California’s Zero-Emission Vehicle Mandate In Need Of Reform

Long-term climate goals depend on addressing the current “glut” of compliance credits

California leads the nation in plug-in electric vehicle sales, with about 40% of the nationwide total happening in the Golden State. While some of that progress is related to the sheer market size here, much of it is due to state policies. And the biggest of those policies is the “zero emission vehicle” (or “ZEV”) mandate, which the California Air Resources Board first adopted by regulation in 1990 under its Clean Air Act authority.

bgThe program has been modified over the years but essentially requires automakers to sell a certain amount of “clean” vehicles (plug-in hybrids, battery electrics, and fuel cells), based on their total sales, or else they have to purchase credits for an equivalent amount. The goal is to achieve 15 percent of new vehicle sales from these “clean” versions by 2025, up from the current 3 percent market share, where it’s been stuck 2014.

But here’s the problem: the credit system has generated a glut. As a result, many automakers now have no incentive to actually produce and sell more electric vehicles. And with recent weak demand for electric vehicles (due in part to low gas prices), they argue that they’d rather stockpile credits than make new vehicles.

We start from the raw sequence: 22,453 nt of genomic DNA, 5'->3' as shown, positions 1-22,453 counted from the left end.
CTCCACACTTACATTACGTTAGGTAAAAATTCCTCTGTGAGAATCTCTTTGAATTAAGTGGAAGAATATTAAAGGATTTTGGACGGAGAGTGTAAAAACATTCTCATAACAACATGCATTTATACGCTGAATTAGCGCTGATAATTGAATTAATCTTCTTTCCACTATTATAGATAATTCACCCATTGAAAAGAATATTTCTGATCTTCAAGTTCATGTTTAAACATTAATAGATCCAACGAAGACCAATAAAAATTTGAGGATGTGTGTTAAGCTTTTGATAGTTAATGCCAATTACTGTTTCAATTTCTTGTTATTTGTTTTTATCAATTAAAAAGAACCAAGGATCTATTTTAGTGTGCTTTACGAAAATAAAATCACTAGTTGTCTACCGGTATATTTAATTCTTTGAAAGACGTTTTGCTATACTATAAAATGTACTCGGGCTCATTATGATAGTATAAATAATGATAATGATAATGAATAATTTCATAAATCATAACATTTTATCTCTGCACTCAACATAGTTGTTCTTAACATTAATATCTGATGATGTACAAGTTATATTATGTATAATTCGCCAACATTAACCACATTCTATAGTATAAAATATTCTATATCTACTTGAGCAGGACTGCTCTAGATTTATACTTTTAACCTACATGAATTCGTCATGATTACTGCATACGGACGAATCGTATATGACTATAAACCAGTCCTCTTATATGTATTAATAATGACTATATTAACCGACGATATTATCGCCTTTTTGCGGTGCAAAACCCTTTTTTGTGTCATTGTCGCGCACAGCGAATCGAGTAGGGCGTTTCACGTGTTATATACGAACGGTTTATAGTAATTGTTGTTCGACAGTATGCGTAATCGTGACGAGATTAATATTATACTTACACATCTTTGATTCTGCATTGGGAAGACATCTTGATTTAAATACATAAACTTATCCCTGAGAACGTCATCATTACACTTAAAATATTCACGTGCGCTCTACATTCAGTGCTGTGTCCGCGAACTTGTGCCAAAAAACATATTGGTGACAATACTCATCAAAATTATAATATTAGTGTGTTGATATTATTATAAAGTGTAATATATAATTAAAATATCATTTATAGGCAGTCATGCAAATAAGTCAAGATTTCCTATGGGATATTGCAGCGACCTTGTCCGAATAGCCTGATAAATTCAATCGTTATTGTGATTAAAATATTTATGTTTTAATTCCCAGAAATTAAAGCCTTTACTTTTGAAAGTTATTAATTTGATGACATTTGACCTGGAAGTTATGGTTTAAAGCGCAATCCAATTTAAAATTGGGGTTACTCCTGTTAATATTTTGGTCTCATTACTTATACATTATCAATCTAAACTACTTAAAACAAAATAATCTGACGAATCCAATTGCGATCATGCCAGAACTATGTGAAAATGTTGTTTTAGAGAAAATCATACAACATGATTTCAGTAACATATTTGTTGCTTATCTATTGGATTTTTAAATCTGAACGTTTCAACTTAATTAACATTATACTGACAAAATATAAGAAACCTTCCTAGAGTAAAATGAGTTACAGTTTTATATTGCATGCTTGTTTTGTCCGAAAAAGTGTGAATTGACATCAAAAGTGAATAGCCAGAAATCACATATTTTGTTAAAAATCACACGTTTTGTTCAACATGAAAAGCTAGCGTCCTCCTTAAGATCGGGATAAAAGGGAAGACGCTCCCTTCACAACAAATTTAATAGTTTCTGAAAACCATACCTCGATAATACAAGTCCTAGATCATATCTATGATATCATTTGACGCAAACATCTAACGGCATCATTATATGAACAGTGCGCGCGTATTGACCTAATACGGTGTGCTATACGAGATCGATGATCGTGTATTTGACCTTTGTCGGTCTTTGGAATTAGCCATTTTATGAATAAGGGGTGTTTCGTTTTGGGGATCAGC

It’s gotten under the skin of Tesla chief Elon Musk and his staff. Tesla benefits from the sale of credits to other automakers, and so the company suffers when the glut drives down prices and diminishes demand. Musk would like to see a higher threshold of credits needed to satisfy the requirement, which would just so happen to benefit Tesla’s bottom line.

It’s gotten personal among the automakers, per Reuters:

Earlier this month, Tesla’s Diarmuid O’Connell, vice president of business development, sparred with lobbyists for major automakers during a conference near Traverse City, Mich. He chided the industry for fielding electric cars that don’t sell because they are slow and have all the panache of household “appliances.”